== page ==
End-users – players, in this instance – tend to prioritise simplicity, so conversion rates can be expected to go up in response to weakened security measures, which in of themselves are often inconvenient and time-consuming. That being said, the associated costs, such as the fines levied by international payment systems when fraud thresholds are exceeded or the ensuing reputational damage, are likely to outweigh the financial benefits.
So with this in mind, what’s the best way for operators to achieve equilibrium between two seemingly opposing extremes, i.e. improve conversion without sacrificing security? In undertaking big data analysis, acquirers can isolate industry-specific trends, proposing solutions and advising their clients on best practice.
The Danger of Foregoing Security Features
One of the most common conversion-boosting tactics involves removing 3D Secure, which is an additional layer of security offered by international payment systems Visa and Mastercard. As the functionality redirects consumers to another page and requires them to enter additional card details, this is the stage at which a significant portion of traffic may be lost.
By removing the 3D Secure feature, operators hope to reclaim that traffic, but run the risk of attracting much higher levels of fraudulent transactions as removing security layers leaves them considerably more susceptible to targeted cybercrime. Removal of the 3D Secure feature is therefore ill-advised without a strong risk management system in place to pick up the slack.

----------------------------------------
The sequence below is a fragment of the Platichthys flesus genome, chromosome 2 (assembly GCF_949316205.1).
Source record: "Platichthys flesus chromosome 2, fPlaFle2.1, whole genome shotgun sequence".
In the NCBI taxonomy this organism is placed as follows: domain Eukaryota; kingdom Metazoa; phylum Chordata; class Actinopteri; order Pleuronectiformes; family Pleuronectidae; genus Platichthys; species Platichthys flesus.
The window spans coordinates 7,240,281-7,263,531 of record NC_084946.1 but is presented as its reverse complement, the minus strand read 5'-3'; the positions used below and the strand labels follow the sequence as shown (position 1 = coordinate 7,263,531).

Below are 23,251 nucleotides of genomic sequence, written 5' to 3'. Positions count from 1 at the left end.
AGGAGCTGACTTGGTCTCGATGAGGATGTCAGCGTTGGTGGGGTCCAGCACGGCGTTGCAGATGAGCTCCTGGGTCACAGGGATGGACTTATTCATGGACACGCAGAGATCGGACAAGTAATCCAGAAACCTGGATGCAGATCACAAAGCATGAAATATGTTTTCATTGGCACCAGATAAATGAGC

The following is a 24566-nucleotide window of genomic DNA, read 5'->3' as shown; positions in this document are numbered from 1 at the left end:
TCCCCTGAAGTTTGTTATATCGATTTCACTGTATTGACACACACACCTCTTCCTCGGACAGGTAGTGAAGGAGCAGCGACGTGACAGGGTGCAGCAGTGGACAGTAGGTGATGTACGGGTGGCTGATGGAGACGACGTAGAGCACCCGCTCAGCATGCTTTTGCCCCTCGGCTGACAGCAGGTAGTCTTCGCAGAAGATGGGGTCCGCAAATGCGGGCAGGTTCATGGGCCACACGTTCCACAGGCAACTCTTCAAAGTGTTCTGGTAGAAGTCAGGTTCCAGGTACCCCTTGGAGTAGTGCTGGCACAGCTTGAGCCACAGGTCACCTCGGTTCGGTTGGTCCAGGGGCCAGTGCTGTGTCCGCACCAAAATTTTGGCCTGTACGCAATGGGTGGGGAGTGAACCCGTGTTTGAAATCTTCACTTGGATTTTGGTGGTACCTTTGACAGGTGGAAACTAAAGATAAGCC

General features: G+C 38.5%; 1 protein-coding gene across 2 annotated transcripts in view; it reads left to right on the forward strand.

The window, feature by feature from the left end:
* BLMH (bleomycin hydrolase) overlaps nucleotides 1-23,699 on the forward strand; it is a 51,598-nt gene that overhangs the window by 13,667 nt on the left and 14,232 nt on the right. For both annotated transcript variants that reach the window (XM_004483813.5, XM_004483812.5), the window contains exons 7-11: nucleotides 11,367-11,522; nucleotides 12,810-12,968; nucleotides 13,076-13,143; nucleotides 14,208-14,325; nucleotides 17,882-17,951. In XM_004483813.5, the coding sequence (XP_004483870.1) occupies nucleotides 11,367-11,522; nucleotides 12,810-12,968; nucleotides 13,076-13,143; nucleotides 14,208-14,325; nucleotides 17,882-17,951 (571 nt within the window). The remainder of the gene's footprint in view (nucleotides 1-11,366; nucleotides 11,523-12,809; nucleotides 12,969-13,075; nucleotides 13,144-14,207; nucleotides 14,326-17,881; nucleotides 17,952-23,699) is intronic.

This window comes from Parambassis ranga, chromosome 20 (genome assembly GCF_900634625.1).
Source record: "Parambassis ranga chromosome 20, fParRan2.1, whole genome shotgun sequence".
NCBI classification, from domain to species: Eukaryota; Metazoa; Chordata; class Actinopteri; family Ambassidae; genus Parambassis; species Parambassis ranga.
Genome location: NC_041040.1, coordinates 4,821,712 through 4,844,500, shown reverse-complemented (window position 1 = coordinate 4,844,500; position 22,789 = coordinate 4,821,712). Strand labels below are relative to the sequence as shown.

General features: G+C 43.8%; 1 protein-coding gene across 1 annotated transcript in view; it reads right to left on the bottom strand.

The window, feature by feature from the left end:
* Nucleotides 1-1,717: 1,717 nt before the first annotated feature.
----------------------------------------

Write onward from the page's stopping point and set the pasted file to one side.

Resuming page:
Operators can and should partner with acquirers capable of providing the aforementioned strong risk management, preferably an in-house solution which they can offer clients in conjunction with smart routing capabilities. Smart routing applies artificial intelligence to analyse the variables of incoming transactions, dynamically routing them to the merchant identification number (MID) most likely to result in a successful payment.
Taking into consideration each of these transaction variables, which include, but are not limited to, currency, country of issue, transaction amount, and payment method, risk management systems are capable of calculating the likelihood of fraudulent activity, which they can then communicate to the smart routing technology in order to send the transaction to either a 3D Secure MID or a non-3D Secure MID.
This dynamic analysis on the part of both risk management system and smart routing works to ensure that customers who have previously demonstrated their trustworthiness and reliability are rewarded with a simplified payment journey, while potentially fraudulent behaviour is thoroughly reviewed and, if deemed necessary, blocked.
In Pursuit of Progress
Ongoing innovation in the payments sector, motivated by the industry’s increasingly competitive environment, has resulted in the introduction of highly sophisticated risk management solutions, advanced payment products, and an assortment of clever features, all geared – either individually or cumulatively – at improving conversion rates or safeguarding payment security.
As operators continue their pursuit of equilibrium between these two crucial aspects of their business, payment service providers and acquirers meet client demand by engineering proprietary technologies and developing tailored payment strategies to address these opposing elements and establish synergy between them, helping business owners achieve their ultimate goal: increased revenues.